I walk into our house, filled with excitement because it will be clean (it’s a rare sight these days with two children under five). I asked my husband to help with only a couple of chores today but he promised me the inside of our home would be sparkling by the time I finished work.
I wait for the smell of freshly washed bed sheets and polish to greet my nostrils like an old friend but my lips do not form a smile, instead they push out a tiny “oh”.
Bemusement spreads across my face as I look at the living room and see it is pretty much untouched. I had hoped, at the very least, the hoover would have been whipped around. I wasn’t so bothered about the dusty shelves and skirting boards – who bothers with those, right? – but no one can deny that a hoovered room is a happy one. This space however, looks as tidy as a crime scene.
My husband mumbles something about ‘making a start’ but claims the boys had undone his efforts when they returned from school. Okay. That I could live with. After all, kids will be kids. If the house looks as if a bomb has gone off after playtime then it’s been a good day.
With only a few minutes left for cuddles before the boys’ bedtime, I scoop them into the crook of my arms and stealthily sniff their shampooed hair while they watch television. When the programme ends, I take the hand of my youngest and we embark on the long climb up the stairs.
Before I head into his bedroom, I sneak a peek into our own and see it; the laundry still folded on the floor. Anyone who has children, or someone they care for, knows laundry has a magical ability to breed quicker than it is washed or worn. This particular pile of ours had been on the floor for weeks. To be fair, it was the status quo these days but with a baby on the way and a bedroom which needs decorating, I was desperate to get it cleared away.
While my youngest busies himself picking out a story, I recall a phone conversation with my husband from earlier in the day:
“Do you mind sorting out the washing in our bedroom for me please?”
“I can do that.”
“Don’t worry about hanging it out. Just sort it into piles and pop your own stuff away. I can do the rest when I get home.”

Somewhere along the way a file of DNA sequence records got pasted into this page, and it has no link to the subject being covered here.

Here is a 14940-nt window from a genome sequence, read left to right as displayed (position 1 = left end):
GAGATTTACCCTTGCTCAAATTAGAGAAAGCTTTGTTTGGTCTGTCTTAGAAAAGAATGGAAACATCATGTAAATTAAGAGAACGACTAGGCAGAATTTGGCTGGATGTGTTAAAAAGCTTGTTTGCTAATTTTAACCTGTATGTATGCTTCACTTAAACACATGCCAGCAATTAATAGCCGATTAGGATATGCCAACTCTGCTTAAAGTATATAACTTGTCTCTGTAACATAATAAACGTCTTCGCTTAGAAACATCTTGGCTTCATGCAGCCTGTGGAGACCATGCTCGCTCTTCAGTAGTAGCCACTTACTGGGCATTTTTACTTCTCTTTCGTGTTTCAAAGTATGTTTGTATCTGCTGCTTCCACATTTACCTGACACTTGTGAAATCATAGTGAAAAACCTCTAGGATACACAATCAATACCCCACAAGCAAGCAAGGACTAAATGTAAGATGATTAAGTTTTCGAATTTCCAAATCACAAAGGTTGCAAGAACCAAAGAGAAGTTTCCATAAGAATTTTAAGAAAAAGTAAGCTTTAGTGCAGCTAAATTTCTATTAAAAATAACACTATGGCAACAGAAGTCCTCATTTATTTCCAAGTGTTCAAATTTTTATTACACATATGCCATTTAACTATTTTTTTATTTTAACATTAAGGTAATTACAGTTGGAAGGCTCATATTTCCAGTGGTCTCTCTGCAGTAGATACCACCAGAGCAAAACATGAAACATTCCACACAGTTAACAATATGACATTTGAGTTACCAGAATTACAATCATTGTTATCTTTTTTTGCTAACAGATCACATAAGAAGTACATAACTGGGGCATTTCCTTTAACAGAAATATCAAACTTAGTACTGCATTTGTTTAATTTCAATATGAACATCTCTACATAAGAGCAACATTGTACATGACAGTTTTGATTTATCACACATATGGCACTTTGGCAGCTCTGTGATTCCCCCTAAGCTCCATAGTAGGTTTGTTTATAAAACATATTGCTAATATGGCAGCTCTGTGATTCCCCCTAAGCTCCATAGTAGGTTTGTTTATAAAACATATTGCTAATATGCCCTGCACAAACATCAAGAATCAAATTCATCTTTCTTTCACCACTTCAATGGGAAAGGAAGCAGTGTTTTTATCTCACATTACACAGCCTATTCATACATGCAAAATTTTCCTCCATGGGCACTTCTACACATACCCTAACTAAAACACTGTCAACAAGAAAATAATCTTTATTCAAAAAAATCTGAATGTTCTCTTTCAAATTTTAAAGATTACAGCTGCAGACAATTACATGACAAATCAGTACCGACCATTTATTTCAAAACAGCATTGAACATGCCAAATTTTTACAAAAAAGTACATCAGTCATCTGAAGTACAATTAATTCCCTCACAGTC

“Yep. Sounds good. See you later. Love you.”
It sounds crazy to anyone who hasn’t been driven mad by the laundry monster, but I was so damn excited and relieved that this particular chore was going to be sorted. Unsure of what to do next, I trap a nervous giggle in my throat while struggling to hold back the tears.
At the beginning of this very same week, I sat in our car on the driveway, with my hands gripped to the steering wheel, unable to move. Overwhelmed. It’s the first thing which happens to me when I start to… go. I lose the ability to be physical.
In this moment, I know all he wants – needs – from me is something as simple as a hug, or at the very least a pat on the back and a peck on the cheek, but I am so angry I just can’t bring myself to do that. The demons of my past have destroyed normal physical connections. And his repeated failure to stick to his word is like a kick to the gut every time. I always take it so personally.
So where do we go from here?
A few months ago he walked away. From the house, from the children, from me. I never thought that would happen. I didn’t know he had become that ill.
I shut the door on the laundry and kneel down by my son’s bed to read him a story about diggers. I enjoy the moment and the fascination on his beautiful face, the face we made together. I kiss him goodnight, tuck his legs under the cover, and press glow worm’s belly to soothe him to slumber.
Once his door is closed, I sit at the top of the stairs and take a breath, while listening to my husband talk to our four-year-old, downstairs. They are discussing lightsabers. I try to stop feeding the grudge.
My husband has obviously had a bad day and the motivation he woke up with must have been sucked out of him soon after I left for work. His meds haven’t done what they are meant to do and today I left him on his own for too long to think in the silence he hates.
Just for a change I wish I could be the one who needed him, and not have it be him who needed me. We can’t always get what we want though, so I force it. I force a smile, a sweet sing-song voice; I bite my tongue, and arrange with myself a cry-date for another time.
Sometimes, even maybe most of the time, one of us has to love that little bit harder.